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Thai Fish Cakes

Bream is not one of my favourite fish, but it’s one of the easier ones to catch, and Lewie likes fishing. Bream are a good source of omega 3 and listed as sustainable, so it’s very unfortunate that they’re a bit bland and soft for my taste.  I could never get appropriately excited about the catch until I discovered just how easy Thai Fish Cakes are to make – easy enough to knock up after a day at the beach and good enough for me to properly praise the fisherman!

The Recipe:

It’s a good idea to make the dipping sauce first, because like many Asian dishes, this comes together really fast.

Cucumber Dipping Sauce

In a small pan, dry roast 2 dessertspoons of chopped macadamias or (more traditionally) peanuts.

In a small saucepan bring to the boil:

  • ¼ cup white vinegar
  • 3 dessertspoons sugar
  • chili, deseeded and finely chopped
  • 2 teaspoons fish sauce
  • the 2 dessertspoons of roasted chopped macadamias.

Cook for a few minutes, then take the pot off and put it in the sink with some water to cool down.

Deseed and finely dice about 3 dessertspoons of cucumber. When the vinegar is cool, stir in the cucumber.

While it is cooling, you can be making the fish cakes

Fish Cakes

This can all be done in a food processor.  Mine will do it all in one go, but you may like to do it in two batches the first time just to test your  food processor. It makes about 20 cakes.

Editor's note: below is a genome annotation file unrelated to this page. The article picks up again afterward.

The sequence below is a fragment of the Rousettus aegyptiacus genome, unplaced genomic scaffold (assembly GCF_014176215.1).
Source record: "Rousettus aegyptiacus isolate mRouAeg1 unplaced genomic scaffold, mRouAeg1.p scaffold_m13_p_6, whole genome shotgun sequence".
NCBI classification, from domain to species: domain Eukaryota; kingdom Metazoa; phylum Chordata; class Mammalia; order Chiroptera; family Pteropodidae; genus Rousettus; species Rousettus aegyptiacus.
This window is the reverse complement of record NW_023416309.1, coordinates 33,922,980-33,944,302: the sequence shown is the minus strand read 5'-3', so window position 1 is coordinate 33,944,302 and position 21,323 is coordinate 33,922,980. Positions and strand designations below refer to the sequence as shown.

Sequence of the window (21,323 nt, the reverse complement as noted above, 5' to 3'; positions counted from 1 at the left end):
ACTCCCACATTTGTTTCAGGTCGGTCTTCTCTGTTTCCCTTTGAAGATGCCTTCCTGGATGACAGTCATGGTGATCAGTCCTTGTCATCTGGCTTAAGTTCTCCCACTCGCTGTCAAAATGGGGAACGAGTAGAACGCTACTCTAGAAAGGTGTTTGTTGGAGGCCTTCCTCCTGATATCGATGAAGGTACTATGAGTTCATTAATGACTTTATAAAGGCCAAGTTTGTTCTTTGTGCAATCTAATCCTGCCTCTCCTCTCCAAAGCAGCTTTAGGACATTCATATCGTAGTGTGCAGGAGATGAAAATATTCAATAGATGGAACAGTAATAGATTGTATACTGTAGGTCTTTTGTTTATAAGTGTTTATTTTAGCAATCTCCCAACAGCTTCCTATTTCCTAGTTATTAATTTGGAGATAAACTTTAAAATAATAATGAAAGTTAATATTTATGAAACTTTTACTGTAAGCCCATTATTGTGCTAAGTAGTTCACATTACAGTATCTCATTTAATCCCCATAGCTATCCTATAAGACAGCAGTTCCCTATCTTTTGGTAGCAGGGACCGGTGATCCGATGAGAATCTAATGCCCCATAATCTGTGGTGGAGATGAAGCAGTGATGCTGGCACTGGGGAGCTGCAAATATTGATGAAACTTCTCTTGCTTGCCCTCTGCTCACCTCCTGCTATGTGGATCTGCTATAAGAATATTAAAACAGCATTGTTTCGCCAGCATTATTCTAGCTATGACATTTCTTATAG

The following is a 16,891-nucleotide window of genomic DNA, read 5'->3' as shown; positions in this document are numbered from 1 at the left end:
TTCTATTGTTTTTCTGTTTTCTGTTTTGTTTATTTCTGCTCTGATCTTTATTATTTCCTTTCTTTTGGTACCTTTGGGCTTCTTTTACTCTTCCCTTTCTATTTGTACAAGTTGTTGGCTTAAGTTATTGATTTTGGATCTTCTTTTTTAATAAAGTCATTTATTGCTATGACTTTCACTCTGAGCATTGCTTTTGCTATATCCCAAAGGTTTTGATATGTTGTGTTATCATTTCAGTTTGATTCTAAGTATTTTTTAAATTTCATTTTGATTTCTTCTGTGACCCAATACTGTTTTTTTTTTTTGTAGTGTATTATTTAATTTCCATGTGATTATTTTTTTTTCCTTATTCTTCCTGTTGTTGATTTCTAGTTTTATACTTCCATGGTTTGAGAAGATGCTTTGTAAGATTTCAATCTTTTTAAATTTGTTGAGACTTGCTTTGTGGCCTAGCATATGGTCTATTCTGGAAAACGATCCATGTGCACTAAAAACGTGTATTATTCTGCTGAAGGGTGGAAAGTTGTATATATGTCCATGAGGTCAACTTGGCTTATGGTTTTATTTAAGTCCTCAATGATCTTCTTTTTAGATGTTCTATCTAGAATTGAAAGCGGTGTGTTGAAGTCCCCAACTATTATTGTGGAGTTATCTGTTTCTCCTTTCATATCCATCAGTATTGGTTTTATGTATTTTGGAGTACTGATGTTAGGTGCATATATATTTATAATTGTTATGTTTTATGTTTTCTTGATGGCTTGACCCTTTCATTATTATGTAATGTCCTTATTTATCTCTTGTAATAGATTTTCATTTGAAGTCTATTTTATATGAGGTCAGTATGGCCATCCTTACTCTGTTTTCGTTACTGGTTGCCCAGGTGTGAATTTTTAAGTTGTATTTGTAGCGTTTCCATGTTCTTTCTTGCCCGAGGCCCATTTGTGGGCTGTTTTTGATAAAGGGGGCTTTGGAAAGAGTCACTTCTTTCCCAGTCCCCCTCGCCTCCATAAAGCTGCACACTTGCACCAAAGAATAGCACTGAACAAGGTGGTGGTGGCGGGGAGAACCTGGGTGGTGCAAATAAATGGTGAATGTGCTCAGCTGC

First batch:

  • 350 grams of fish fillets with no bones (Use the skeleton for stock for Lao Style Fragrant Fish Soup, and you won’t resent wasteful filleting)
  • 1 chili minus seeds
  • 3 dessertspoons fish sauce
  • 3 dessertspoons lime cordial (or 3 teaspoons lime juice and 3 teaspoons brown sugar)
  • 1 egg
  • 2 cloves garlic
  • small knob of ginger and/or galangal

You can also add the white part of a stem of lemon grass or a couple of kaffir lime leaves if you have them and you like a strong citrus flavour (but go easy – it can be overpowering).

Blend this lot into a smooth paste.

Second batch:

I can just change the blade in my food processor for a grater and carry on into the same bowl.  But you may want to empty the fish paste into a bowl to check the texture your food processor delivers the first time you do this. You want this second batch to be very finely chopped or grated rather than a paste.

  • 2 small or 1 large spring onion
  • half a dozen snake beans
  • 1/3 cup packed coriander and/or Thai basil

Mix the two batches together.

Thai fish cakes are small – take a heaped teaspoon of the mixture and drop it on a plate of flour. Sprinkle flour on top and you will be able to pat the cake into a small, flat patty.

Heat a little oil in a pan – I use olive oil although it is not very traditional, just because I use it for almost all cooking. Fry the cakes in hot oil for just two minutes or so on each side until golden and puffed up.

Serve hot straight out of the pan with the dipping sauce.


{ 4 comments… add one }
  • dixiebelle March 20, 2011, 7:42 am

    Great recipes, I love Thai fish cakes but we don’t eat alot fish often these days… but must have these again soon!

  • Celia @ Fig Jam and Lime Cordial March 20, 2011, 7:45 am

    They look delicious – I love the green in them! Funny you don’t like bream, it’s a favourite in Chinese cooking – my mum used to steam it and then douse it in hot oil and soy sauce, ginger and shallots…mmm.. 🙂

  • Linda March 20, 2011, 4:22 pm

    I would love it if you posted the recipe. I love the sound of it but I’m not that confident with Chinese cooking.

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